Told_GF_Fat

I Told My Girlfriend She’s Fat. How Do I Take It Back?

You can start by admitting you’re the one who has a problem

The moment when, in a fit of either blind rage or hopelessly misguided honesty, you fuck up and call your significant other fat can largely be broken up into two groups — the true fuck-up and the truly withering, totally purposeful utterance.

Let’s start, though, with the men who called their girlfriend’s fat (more or less) on mistake:

“So my girlfriend and I were talking about her upcoming holiday to Japan when she mentions that she’s lost a lot of weight from walking a lot at her new job,” writes one redditor. “GF: ‘I’m going to be so thin for my trip!’ And now I, knowing she loves Japanese food decide to take a jab at that and go to say, ‘And when you get back you’re gonna be so fat from all the food you’ve eaten.’ But instead what comes out of my mouth is, ‘When you get back you’ll be fat again.’ It took her a second to process what I just said (as did I) and we just fell silent from shock. She then says, ‘You always thought I was fat?’”

Another thought it would be cute to tell his girlfriend that he loved her little potbelly because it was something Bruce Willis said to a woman in Pulp Fiction who seemed to like it. “I was very. Very wrong. Backfired. Bad,” he writes.

And finally, to round out the men who accidentally let this nuclear agent slip during peacetime, there’s this guy, who called his girlfriend “porky” at Home Depot. “If it’s any consolation, I accidentally called my portuguese gf (who is a typical curvy girl, not fat) porky in a home depot 12 years ago. A) she still married me, and we are on our 11th year anniversary; b) she still reminds me I once called her porky, at least once a month…,” he writes.

While it’s perfectly fair to wonder what planet these morons are from, their flagrant shortcomings are mostly forgivable. “The disrespect wasn’t intentional,” remarks clinical psychologist Amy Kim. In other cases, however, when the disrespect is intentional, the question of forgiveness is more uncertain. In a “Sunday Confessional,” this man admitted to calling his girlfriend — who he knew struggled with weight issues — fat, during a “silly argument.”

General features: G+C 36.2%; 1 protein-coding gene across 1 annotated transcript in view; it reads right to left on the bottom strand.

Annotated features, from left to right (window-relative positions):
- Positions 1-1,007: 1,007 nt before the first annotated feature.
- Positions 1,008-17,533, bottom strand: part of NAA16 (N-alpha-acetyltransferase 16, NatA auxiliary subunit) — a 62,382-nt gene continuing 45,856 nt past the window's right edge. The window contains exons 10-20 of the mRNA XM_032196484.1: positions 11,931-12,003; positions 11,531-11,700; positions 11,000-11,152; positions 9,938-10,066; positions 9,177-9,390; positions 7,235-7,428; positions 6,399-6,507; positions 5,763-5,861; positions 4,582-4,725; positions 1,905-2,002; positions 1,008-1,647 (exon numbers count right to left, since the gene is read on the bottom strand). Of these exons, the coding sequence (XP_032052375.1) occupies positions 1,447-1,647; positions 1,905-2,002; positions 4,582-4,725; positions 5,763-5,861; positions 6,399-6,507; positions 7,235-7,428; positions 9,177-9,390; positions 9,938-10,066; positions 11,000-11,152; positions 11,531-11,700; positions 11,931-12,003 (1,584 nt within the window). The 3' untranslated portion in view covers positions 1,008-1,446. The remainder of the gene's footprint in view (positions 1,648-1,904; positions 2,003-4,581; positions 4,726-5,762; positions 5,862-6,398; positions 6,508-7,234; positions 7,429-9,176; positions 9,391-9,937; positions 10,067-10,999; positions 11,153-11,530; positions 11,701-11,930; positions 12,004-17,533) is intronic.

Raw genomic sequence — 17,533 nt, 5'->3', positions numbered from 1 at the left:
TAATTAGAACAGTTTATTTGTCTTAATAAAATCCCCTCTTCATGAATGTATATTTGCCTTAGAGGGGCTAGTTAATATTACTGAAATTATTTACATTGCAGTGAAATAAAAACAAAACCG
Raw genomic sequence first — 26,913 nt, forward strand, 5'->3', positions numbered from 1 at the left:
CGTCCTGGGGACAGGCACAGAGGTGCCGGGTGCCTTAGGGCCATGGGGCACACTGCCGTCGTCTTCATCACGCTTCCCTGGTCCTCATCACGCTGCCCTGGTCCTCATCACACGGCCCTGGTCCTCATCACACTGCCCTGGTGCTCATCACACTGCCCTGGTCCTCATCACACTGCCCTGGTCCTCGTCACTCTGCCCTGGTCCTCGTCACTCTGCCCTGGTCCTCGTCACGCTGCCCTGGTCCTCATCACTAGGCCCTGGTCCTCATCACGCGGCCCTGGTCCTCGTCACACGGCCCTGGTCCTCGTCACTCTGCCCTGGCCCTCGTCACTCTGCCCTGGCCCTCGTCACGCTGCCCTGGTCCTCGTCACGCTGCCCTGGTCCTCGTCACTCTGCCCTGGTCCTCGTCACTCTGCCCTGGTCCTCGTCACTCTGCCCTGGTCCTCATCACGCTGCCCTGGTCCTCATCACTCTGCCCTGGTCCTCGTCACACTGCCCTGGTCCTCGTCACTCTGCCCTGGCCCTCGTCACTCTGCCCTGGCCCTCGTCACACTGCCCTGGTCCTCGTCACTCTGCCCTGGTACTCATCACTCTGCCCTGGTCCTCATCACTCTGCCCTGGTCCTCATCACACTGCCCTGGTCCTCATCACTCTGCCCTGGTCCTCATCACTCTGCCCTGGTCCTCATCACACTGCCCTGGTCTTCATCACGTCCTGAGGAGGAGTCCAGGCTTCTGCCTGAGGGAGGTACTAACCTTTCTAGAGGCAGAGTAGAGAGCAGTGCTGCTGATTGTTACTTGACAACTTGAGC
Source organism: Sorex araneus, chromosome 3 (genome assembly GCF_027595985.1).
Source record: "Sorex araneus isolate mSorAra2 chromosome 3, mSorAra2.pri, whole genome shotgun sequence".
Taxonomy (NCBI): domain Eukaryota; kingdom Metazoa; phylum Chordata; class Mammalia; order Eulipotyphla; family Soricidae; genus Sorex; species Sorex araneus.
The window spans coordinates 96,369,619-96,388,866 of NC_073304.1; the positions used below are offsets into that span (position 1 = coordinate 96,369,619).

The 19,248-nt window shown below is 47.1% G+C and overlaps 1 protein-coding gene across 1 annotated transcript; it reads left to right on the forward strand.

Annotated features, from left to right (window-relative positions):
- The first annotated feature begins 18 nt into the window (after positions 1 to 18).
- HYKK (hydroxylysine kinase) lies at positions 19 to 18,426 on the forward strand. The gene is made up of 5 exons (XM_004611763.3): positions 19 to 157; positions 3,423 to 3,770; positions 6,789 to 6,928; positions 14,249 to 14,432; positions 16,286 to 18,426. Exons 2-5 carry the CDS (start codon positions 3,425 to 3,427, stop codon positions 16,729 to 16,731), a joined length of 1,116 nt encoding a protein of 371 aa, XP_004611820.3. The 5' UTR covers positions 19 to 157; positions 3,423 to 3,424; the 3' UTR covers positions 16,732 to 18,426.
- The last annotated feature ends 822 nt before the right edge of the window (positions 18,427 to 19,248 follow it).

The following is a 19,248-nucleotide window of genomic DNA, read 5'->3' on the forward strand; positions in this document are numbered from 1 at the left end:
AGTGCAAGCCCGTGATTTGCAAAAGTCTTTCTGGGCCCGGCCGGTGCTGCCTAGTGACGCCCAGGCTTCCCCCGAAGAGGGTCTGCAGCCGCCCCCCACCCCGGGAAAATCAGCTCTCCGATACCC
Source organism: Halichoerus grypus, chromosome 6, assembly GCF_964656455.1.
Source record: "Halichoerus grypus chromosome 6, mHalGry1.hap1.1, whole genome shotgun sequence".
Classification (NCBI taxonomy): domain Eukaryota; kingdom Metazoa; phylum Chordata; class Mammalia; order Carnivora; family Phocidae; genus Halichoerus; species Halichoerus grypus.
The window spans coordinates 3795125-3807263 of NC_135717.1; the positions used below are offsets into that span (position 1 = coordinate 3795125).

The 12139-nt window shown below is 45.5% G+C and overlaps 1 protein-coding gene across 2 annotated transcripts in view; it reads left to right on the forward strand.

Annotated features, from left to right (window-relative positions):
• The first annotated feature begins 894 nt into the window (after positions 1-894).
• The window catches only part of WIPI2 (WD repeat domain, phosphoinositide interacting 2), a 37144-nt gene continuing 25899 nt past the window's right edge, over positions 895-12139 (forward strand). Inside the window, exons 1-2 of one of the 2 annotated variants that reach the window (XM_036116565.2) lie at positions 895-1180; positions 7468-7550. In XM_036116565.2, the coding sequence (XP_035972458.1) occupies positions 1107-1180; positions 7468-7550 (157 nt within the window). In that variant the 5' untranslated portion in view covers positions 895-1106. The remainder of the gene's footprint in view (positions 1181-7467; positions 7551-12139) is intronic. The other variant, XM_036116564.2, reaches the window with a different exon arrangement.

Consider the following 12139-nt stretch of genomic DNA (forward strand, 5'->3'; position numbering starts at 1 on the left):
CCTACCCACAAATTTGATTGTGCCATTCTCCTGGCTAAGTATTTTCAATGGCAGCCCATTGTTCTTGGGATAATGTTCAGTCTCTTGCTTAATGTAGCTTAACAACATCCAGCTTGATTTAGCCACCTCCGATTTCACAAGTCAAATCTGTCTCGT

I was so angry that she had the audacity to comment on my bad moods that, without thinking, I sarcastically responded that I was probably feeling negative because she had gotten fat. I regretted it immediately; I only said it to hurt her. The look on her face told me she was devastated, and she promptly stormed out. I’ve tried to call her since, but she won’t pick up. I know what I did was wrong, but I want to make it right. Can I be forgiven for these harsh words?” he asked on Popsugar.

Kim tells me that the only recourse is to take an honest look at yourself and try to understand why you’d engage in disrespecting someone you ostensibly love. “This says everything about them and not about the recipient,” she says, continuing that it also depends on the standard or quality of the relationship.

“If you’re okay with being in a mediocre relationship, you can probably just continue to coexist,” she says. “But if you want a high-quality relationship, the name caller has to take an honest inventory of themselves.” Not to mention the fact that your significant other has to be willing to understand and accept that your idiocy isn’t about them. “They have to decide if they’re willing to stand by while their partner works on his or her issues,” says Kim.

Intriguingly, as it turns out, there is technically a third group of men who are so oblivious to the inner-workings of a relationship that they might confuse a mediocre relationship for a great one. “Am I the only one dating a woman who can accept that she is fat?” writes one very sad, soon to be single redditor. “I’ve literally told her to not wear something because it highlights her weight and she doesn’t get mad at me. She doesn’t think I don’t like her the way she is.”

That lucky, lucky lady.